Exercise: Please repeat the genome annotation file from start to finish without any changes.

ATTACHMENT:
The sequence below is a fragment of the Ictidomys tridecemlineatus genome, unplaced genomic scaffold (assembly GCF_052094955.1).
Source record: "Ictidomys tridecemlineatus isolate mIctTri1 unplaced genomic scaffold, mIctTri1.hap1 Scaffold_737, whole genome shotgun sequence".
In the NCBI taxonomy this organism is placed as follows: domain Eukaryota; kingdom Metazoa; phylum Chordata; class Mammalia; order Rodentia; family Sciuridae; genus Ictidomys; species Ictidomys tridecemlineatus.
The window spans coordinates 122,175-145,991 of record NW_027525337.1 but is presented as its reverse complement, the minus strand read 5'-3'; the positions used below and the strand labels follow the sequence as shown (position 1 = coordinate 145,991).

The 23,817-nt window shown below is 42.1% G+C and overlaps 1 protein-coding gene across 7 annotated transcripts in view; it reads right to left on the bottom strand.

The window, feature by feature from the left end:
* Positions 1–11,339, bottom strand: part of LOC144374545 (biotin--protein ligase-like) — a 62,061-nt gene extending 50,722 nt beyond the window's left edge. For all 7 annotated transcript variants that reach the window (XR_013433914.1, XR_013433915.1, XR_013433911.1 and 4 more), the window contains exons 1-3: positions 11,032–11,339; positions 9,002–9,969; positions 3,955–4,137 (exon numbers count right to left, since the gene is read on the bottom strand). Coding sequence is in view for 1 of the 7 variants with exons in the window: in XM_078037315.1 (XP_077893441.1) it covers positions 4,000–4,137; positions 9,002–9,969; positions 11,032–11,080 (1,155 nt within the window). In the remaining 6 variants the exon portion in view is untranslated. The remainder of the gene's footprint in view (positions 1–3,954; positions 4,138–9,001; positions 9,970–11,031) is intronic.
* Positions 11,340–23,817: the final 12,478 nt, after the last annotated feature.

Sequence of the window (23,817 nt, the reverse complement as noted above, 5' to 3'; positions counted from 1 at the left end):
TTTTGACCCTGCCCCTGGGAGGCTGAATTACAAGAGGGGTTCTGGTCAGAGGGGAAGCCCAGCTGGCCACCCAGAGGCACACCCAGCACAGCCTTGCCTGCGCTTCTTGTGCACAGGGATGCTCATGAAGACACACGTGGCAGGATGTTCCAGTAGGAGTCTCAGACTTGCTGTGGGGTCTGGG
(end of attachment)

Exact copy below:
The sequence below is a fragment of the Ictidomys tridecemlineatus genome, unplaced genomic scaffold (assembly GCF_052094955.1).
Source record: "Ictidomys tridecemlineatus isolate mIctTri1 unplaced genomic scaffold, mIctTri1.hap1 Scaffold_737, whole genome shotgun sequence".
In the NCBI taxonomy this organism is placed as follows: domain Eukaryota; kingdom Metazoa; phylum Chordata; class Mammalia; order Rodentia; family Sciuridae; genus Ictidomys; species Ictidomys tridecemlineatus.
The window spans coordinates 122,175-145,991 of record NW_027525337.1 but is presented as its reverse complement, the minus strand read 5'-3'; the positions used below and the strand labels follow the sequence as shown (position 1 = coordinate 145,991).

The 23,817-nt window shown below is 42.1% G+C and overlaps 1 protein-coding gene across 7 annotated transcripts in view; it reads right to left on the bottom strand.

The window, feature by feature from the left end:
* Positions 1–11,339, bottom strand: part of LOC144374545 (biotin--protein ligase-like) — a 62,061-nt gene extending 50,722 nt beyond the window's left edge. For all 7 annotated transcript variants that reach the window (XR_013433914.1, XR_013433915.1, XR_013433911.1 and 4 more), the window contains exons 1-3: positions 11,032–11,339; positions 9,002–9,969; positions 3,955–4,137 (exon numbers count right to left, since the gene is read on the bottom strand). Coding sequence is in view for 1 of the 7 variants with exons in the window: in XM_078037315.1 (XP_077893441.1) it covers positions 4,000–4,137; positions 9,002–9,969; positions 11,032–11,080 (1,155 nt within the window). In the remaining 6 variants the exon portion in view is untranslated. The remainder of the gene's footprint in view (positions 1–3,954; positions 4,138–9,001; positions 9,970–11,031) is intronic.
* Positions 11,340–23,817: the final 12,478 nt, after the last annotated feature.

Sequence of the window (23,817 nt, the reverse complement as noted above, 5' to 3'; positions counted from 1 at the left end):
TTTTGACCCTGCCCCTGGGAGGCTGAATTACAAGAGGGGTTCTGGTCAGAGGGGAAGCCCAGCTGGCCACCCAGAGGCACACCCAGCACAGCCTTGCCTGCGCTTCTTGTGCACAGGGATGCTCATGAAGACACACGTGGCAGGATGTTCCAGTAGGAGTCTCAGACTTGCTGTGGGGTCTGGG